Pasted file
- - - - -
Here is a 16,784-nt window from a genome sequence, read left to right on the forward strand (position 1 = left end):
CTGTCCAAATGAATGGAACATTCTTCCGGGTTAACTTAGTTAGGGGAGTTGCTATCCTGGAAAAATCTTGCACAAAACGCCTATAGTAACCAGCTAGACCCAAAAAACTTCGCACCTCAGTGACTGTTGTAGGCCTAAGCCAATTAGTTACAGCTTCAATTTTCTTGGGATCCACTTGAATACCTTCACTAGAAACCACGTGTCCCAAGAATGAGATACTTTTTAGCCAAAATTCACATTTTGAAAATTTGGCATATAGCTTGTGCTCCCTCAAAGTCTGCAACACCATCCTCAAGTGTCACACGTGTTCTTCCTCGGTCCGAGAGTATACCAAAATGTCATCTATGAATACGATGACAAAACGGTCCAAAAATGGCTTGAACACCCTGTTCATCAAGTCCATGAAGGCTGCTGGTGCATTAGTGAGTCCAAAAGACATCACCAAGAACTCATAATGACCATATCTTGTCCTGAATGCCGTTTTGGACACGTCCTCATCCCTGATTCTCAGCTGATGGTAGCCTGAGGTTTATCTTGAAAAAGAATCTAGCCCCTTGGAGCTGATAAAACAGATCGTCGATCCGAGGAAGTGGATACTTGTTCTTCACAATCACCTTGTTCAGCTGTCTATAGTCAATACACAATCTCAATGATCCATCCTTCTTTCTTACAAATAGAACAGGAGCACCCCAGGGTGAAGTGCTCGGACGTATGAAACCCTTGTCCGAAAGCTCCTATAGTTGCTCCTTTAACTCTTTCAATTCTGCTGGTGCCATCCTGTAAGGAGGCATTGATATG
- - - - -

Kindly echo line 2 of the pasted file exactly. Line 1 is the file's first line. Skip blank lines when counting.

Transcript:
CTGTCCAAATGAATGGAACATTCTTCCGGGTTAACTTAGTTAGGGGAGTTGCTATCCTGGAAAAATCTTGCACAAAACGCCTATAGTAACCAGCTAGACCCAAAAAACTTCGCACCTCAGTGACTGTTGTAGGCCTAAGCCAATTAGTTACAGCTTCAATTTTCTTGGGATCCACTTGAATACCTTCACTAGAAACCACGTGTCCCAAGAATGAGATACTTTTTAGCCAAAATTCACATTTTGAAAATTTGGCATATAGCTTGTGCTCCCTCAAAGTCTGCAACACCATCCTCAAGTGTCACACGTGTTCTTCCTCGGTCCGAGAGTATACCAAAATGTCATCTATGAATACGATGACAAAACGGTCCAAAAATGGCTTGAACACCCTGTTCATCAAGTCCATGAAGGCTGCTGGTGCATTAGTGAGTCCAAAAGACATCACCAAGAACTCATAATGACCATATCTTGTCCTGAATGCCGTTTTGGACACGTCCTCATCCCTGATTCTCAGCTGATGGTAGCCTGAGGTTTATCTTGAAAAAGAATCTAGCCCCTTGGAGCTGATAAAACAGATCGTCGATCCGAGGAAGTGGATACTTGTTCTTCACAATCACCTTGTTCAGCTGTCTATAGTCAATACACAATCTCAATGATCCATCCTTCTTTCTTACAAATAGAACAGGAGCACCCCAGGGTGAAGTGCTCGGACGTATGAAACCCTTGTCCGAAAGCTCCTATAGTTGCTCCTTTAACTCTTTCAATTCTGCTGGTGCCATCCTGTAAGGAGGCATTGATATG